Anniversary-detail-580

rejected for QuiltCon 2015:  “Anniversary” (detail)  deconstructed Double Wedding ring  (40″x40″)

(includes batiks, beads, a few tiny bits of glitter fabric, and metallic quilting thread)

It was a risk submitting quilts that include (gasp, the horror!) prints and batiks, metallic quilting thread, and even (cover your eyes!) one small little area of beadwork. What does it say about the current state of “modern” quilting that what seem to me to be interesting explorations of where Modern could go may be what disqualified my work for the show?

I’m especially disappointed at the shares I’ve seen on Instagram from people I consider “popular mainstream modern quilters with huge blog followings” who’ve had multiple quilts accepted for the show. Really? With 1350 submissions, the jury couldn’t find enough variety to show me the work of three different people, instead of three quilts from one person?

I get it that the jury has a vision for the show they want to create and are curating accordingly. I get it that some quilts maybe just didn’t fit into one of the show categories. I don’t have a problem — in spite of my natural feelings of disappointment — with the fact that my quilts aren’t what they were looking for. I do question how well the Guild is serving its members by not showcasing the work of as many different members as possible.

Little Island Quilting expresses this well here:

“From what I can see, ‘modern’ quilting is a broad church of styles. The MQG has chosen a definition so constrictive and narrow it’s almost like its own sect. Let’s broaden the definition and open ourselves up to a range of ‘modern’ quilting styles and in the process welcome more people and more ideas.”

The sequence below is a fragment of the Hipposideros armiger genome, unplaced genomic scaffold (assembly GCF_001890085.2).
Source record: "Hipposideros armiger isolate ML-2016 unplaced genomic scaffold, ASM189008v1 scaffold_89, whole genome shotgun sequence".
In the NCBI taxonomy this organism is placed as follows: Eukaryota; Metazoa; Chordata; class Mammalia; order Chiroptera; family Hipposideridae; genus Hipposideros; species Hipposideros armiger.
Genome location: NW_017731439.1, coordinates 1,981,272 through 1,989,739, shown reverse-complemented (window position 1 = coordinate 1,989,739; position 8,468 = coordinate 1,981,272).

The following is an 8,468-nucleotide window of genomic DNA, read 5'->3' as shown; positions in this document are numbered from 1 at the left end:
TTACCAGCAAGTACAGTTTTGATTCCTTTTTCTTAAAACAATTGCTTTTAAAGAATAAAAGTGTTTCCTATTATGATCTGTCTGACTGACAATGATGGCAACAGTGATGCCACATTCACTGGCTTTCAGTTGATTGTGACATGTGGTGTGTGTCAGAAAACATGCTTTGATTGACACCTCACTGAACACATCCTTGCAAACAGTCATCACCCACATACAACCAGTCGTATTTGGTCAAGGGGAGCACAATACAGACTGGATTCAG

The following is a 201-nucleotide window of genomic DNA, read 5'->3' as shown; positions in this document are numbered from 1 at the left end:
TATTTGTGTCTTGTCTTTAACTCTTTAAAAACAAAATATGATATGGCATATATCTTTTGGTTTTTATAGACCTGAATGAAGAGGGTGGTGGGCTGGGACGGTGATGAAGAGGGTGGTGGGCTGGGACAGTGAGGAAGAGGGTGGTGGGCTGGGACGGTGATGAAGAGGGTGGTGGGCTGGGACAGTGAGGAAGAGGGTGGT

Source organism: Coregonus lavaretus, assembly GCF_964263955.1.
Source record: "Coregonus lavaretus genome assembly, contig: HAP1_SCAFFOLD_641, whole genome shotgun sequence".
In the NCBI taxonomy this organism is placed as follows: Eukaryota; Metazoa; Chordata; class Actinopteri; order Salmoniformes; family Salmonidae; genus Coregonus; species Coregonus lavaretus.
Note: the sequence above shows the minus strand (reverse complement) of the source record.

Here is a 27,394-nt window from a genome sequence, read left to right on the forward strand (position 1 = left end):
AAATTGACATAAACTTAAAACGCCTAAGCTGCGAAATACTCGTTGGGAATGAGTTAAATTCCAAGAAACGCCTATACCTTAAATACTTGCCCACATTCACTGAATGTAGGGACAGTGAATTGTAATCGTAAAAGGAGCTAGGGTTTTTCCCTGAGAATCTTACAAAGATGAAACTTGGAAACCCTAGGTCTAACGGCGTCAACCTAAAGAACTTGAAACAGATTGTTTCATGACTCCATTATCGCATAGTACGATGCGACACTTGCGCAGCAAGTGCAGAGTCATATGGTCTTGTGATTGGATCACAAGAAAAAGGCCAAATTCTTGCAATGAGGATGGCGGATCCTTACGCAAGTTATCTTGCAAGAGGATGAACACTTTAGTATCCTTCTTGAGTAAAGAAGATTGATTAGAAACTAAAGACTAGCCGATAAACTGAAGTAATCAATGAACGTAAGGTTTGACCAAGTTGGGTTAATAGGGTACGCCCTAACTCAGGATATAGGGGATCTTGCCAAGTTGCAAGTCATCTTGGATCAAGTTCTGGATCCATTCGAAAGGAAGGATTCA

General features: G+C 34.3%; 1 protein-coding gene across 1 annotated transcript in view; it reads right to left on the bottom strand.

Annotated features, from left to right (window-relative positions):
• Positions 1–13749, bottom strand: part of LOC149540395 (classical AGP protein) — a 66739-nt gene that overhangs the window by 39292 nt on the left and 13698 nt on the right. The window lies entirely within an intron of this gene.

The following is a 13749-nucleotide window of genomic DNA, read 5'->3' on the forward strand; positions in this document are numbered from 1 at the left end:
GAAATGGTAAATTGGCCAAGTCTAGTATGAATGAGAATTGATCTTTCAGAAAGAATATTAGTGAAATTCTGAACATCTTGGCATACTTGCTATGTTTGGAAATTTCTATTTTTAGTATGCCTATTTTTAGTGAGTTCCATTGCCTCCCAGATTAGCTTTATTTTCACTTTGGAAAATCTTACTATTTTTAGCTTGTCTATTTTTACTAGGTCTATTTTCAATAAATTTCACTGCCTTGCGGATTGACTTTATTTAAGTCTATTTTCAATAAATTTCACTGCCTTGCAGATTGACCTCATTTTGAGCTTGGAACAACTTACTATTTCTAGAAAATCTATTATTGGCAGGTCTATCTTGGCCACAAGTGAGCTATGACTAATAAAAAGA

(do read the comments on that post as well, if you’re clicking through)

 

SunShower-600pxh

rejected for QuiltCon 2015: “SunShower” (40″x60″)

lots of tonal batiks in this one

The bottom line is this: I am super-excited that I’m going to QuiltCon in February, but from day one I’ve been eager to go for the workshops (Sherri Lynn Wood! Victoria Findlay Wolfe!) and the lectures, and the chance to be in a big venue with lots of other quilters for the weekend, and the in-person meetups with blog friends, and the fact that my sister is also going and we can be roomies and catch up on top of all the QuiltCon fun.  My expectations for the show itself  (especially after the sadly underwhelming MQG Houston “Showcase”) are, frankly, not all that high — not in terms of quality, I’m sure the quilts will be good, and that a fair number will be  interesting — but will it expand and explore what “modern” is all about or just reinforce an overly narrow definition of “modern”? My hope is that I will be surprised and delighted. My fear is, no matter how many works I see that I love,  that I won’t see even one quilt in the exhibit that suggests my own aesthetic might be welcomed there next time around. I’ll let you know when I get there.

For budgetary reasons, I limited my submissions to three (one $30 entry fee covered up to three quilts; I’m deeply appreciative to the MQG that they kept submissions so affordable). I had a fourth that I’d have liked to include as well: a method-tester for Sherri Lynn Wood’s new improv book. When it came right down to it I balked at increasing the entry fee to $60-, and decided to only submit the VdeH original designs. I’ll show you the SLW improv one in a future post.

And if you’re going to be at QuiltCon, too, let me know; I’d love to meet up!